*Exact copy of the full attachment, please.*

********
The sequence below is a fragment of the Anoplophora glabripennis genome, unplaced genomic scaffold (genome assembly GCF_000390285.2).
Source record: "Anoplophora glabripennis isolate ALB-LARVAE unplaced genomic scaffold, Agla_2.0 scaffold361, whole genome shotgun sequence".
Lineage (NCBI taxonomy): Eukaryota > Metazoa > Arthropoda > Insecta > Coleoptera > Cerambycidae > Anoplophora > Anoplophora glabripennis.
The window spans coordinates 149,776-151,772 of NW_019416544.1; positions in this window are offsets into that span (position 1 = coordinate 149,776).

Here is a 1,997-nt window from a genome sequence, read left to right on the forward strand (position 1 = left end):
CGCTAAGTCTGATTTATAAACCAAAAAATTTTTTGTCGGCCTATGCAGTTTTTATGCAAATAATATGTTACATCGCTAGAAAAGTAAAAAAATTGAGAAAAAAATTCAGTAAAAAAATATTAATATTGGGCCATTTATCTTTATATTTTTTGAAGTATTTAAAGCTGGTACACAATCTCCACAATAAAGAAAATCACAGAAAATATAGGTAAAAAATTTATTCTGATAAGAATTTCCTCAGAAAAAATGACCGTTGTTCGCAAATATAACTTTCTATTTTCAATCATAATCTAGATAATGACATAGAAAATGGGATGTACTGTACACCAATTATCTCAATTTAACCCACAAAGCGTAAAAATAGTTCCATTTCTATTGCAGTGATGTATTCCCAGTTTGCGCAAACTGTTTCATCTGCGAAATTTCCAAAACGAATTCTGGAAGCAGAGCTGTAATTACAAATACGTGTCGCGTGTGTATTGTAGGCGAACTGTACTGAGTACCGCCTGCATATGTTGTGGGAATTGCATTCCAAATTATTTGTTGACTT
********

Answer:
The sequence below is a fragment of the Anoplophora glabripennis genome, unplaced genomic scaffold (genome assembly GCF_000390285.2).
Source record: "Anoplophora glabripennis isolate ALB-LARVAE unplaced genomic scaffold, Agla_2.0 scaffold361, whole genome shotgun sequence".
Lineage (NCBI taxonomy): Eukaryota > Metazoa > Arthropoda > Insecta > Coleoptera > Cerambycidae > Anoplophora > Anoplophora glabripennis.
The window spans coordinates 149,776-151,772 of NW_019416544.1; positions in this window are offsets into that span (position 1 = coordinate 149,776).

Here is a 1,997-nt window from a genome sequence, read left to right on the forward strand (position 1 = left end):
CGCTAAGTCTGATTTATAAACCAAAAAATTTTTTGTCGGCCTATGCAGTTTTTATGCAAATAATATGTTACATCGCTAGAAAAGTAAAAAAATTGAGAAAAAAATTCAGTAAAAAAATATTAATATTGGGCCATTTATCTTTATATTTTTTGAAGTATTTAAAGCTGGTACACAATCTCCACAATAAAGAAAATCACAGAAAATATAGGTAAAAAATTTATTCTGATAAGAATTTCCTCAGAAAAAATGACCGTTGTTCGCAAATATAACTTTCTATTTTCAATCATAATCTAGATAATGACATAGAAAATGGGATGTACTGTACACCAATTATCTCAATTTAACCCACAAAGCGTAAAAATAGTTCCATTTCTATTGCAGTGATGTATTCCCAGTTTGCGCAAACTGTTTCATCTGCGAAATTTCCAAAACGAATTCTGGAAGCAGAGCTGTAATTACAAATACGTGTCGCGTGTGTATTGTAGGCGAACTGTACTGAGTACCGCCTGCATATGTTGTGGGAATTGCATTCCAAATTATTTGTTGACTT